New ideas are the precious currency of the new economy, but generating them doesn't have to be a mysterious process. The image of the lone genius inventing from scratch is a romantic fiction. Businesses that constantly innovate have systematized the production and testing of new ideas, and the system can be replicated by practically any organization. The best innovators use old ideas as the raw materials for new ideas, a strategy the authors call knowledge brokering. The system for sustaining innovation is the knowledge brokering cycle, and the authors discuss its four parts. The first is capturing good ideas from a wide variety of sources. The second is keeping those ideas alive by playing with them, discussing them, and using them. Imagining new uses for old ideas is the third part--some knowledge brokers encourage cross-pollination by creating physical layouts that allow, or even force, people to interact with one another. The fourth is turning promising concepts into real services, products, processes, or business models. Companies can use all or part of the cycle. Large companies in particular desperately need to move ideas from one place to another. Some will want to build full-fledged consulting groups dedicated to internal knowledge brokering. Others can hire people who have faced problems similar to the companies' current problems. The most important lesson is that business leaders must change how they think about innovation, and they must change how their company cultures reflect that thinking.
There are many factors, internal as well as external that impact the planning function of management within an organization, and Coca-Cola is no exception. More than a billion times every day, thirsty people around the world reach for Coca-Cola products for refreshment. Coca-Cola is the most popular and biggest-selling soft drink in history, as well as the best-known product in the world. The Coca-Cola franchise covers a population of approximately 398 million people. Coca-Cola Enterprises employs approximately 72,000 people who operate 463 facilities, 54,000 vehicles and approximately million vending machines, beverage dispensers and coolers.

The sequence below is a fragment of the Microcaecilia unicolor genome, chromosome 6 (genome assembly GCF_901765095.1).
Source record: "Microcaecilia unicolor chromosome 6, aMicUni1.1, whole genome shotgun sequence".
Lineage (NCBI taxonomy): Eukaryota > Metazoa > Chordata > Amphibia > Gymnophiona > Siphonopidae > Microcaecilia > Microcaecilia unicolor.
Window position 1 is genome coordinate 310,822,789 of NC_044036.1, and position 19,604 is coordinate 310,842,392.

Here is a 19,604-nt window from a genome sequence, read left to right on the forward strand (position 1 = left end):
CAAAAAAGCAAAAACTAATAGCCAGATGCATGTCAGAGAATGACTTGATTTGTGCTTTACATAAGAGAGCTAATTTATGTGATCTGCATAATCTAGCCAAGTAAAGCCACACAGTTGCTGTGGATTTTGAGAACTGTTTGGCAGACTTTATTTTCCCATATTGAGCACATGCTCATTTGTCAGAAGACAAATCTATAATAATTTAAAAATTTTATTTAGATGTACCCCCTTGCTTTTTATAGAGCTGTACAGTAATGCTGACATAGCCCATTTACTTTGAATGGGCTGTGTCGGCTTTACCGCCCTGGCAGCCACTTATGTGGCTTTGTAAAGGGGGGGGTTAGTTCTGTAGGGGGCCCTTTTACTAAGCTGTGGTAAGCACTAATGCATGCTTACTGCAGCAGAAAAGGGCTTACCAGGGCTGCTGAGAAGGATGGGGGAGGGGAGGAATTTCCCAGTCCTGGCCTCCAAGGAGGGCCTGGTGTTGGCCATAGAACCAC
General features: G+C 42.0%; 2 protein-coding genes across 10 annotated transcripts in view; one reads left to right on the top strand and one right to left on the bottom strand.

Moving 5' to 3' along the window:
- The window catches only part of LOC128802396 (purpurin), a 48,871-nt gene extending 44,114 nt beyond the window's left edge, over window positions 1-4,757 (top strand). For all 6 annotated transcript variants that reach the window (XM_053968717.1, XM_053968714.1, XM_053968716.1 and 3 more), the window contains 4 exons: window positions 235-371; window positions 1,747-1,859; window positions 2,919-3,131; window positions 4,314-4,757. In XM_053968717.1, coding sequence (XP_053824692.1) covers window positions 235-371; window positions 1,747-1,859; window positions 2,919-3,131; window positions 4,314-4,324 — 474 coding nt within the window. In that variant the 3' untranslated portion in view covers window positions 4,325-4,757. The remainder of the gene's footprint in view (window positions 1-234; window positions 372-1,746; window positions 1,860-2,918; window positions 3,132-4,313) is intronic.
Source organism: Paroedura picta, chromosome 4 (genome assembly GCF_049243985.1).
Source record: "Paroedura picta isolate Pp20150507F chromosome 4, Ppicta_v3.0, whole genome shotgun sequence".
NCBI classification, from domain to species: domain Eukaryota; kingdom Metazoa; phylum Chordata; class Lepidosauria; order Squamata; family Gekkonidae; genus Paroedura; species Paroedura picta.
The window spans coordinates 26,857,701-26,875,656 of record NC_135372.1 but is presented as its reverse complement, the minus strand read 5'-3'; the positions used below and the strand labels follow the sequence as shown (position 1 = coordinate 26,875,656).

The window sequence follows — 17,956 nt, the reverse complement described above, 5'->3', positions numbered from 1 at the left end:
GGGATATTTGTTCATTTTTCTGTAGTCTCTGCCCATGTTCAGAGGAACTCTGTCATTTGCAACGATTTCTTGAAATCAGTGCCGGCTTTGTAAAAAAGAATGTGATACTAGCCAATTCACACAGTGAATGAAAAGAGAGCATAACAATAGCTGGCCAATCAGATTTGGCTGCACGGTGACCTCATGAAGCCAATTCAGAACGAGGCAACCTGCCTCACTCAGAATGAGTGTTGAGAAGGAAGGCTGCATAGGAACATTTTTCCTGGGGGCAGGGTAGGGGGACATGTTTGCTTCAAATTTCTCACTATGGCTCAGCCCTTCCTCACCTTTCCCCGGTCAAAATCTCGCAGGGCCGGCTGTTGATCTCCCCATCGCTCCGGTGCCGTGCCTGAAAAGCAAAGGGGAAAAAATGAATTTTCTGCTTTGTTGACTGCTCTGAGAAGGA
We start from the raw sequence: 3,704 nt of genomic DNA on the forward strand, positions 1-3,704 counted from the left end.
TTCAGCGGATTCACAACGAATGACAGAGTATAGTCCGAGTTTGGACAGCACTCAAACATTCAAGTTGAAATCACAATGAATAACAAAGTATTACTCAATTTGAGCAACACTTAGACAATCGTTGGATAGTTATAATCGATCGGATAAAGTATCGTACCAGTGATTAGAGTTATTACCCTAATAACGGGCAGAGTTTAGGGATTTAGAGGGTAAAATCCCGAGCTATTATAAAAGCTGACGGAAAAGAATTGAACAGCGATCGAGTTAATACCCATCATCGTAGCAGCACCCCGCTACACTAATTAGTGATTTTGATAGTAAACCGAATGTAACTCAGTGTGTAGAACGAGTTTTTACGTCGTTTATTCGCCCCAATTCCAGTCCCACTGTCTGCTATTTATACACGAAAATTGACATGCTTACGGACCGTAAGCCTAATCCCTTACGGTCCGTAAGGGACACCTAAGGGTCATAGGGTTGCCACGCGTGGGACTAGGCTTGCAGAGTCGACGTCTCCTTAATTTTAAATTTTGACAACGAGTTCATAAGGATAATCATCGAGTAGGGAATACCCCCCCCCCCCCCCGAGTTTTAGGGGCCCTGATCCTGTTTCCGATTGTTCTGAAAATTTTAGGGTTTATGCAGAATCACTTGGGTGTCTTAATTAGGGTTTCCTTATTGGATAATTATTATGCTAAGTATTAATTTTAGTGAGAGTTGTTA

Riis’s 1890 treatise of social criticism How the Other Half Lives was written in the belief “that every man’s experience ought to be worth something to the community from which he drew it, no matter what that experience may be, so long as it was gleaned along the line of some decent, honest work.” Full of unapologetically harsh accounts of life in the worst slums of New York, fascinating and terrible statistics on tenement living, and reproductions of his revelatory photographs, How the Other Half Lives
was a shock to many New Yorkers - and an immediate success. Not only did it sell well, but it inspired Roosevelt to close the worst of the lodging houses and spurred city officials to reform and enforce the city’s housing policies. To once again quote the future President of the United States: “The countless evils which lurk in the dark corners of our civic institutions, which stalk abroad in the slums, and have their permanent abode in the crowded tenement houses, have met in Mr. Riis the most formidable opponent every encountered by them in New York City.”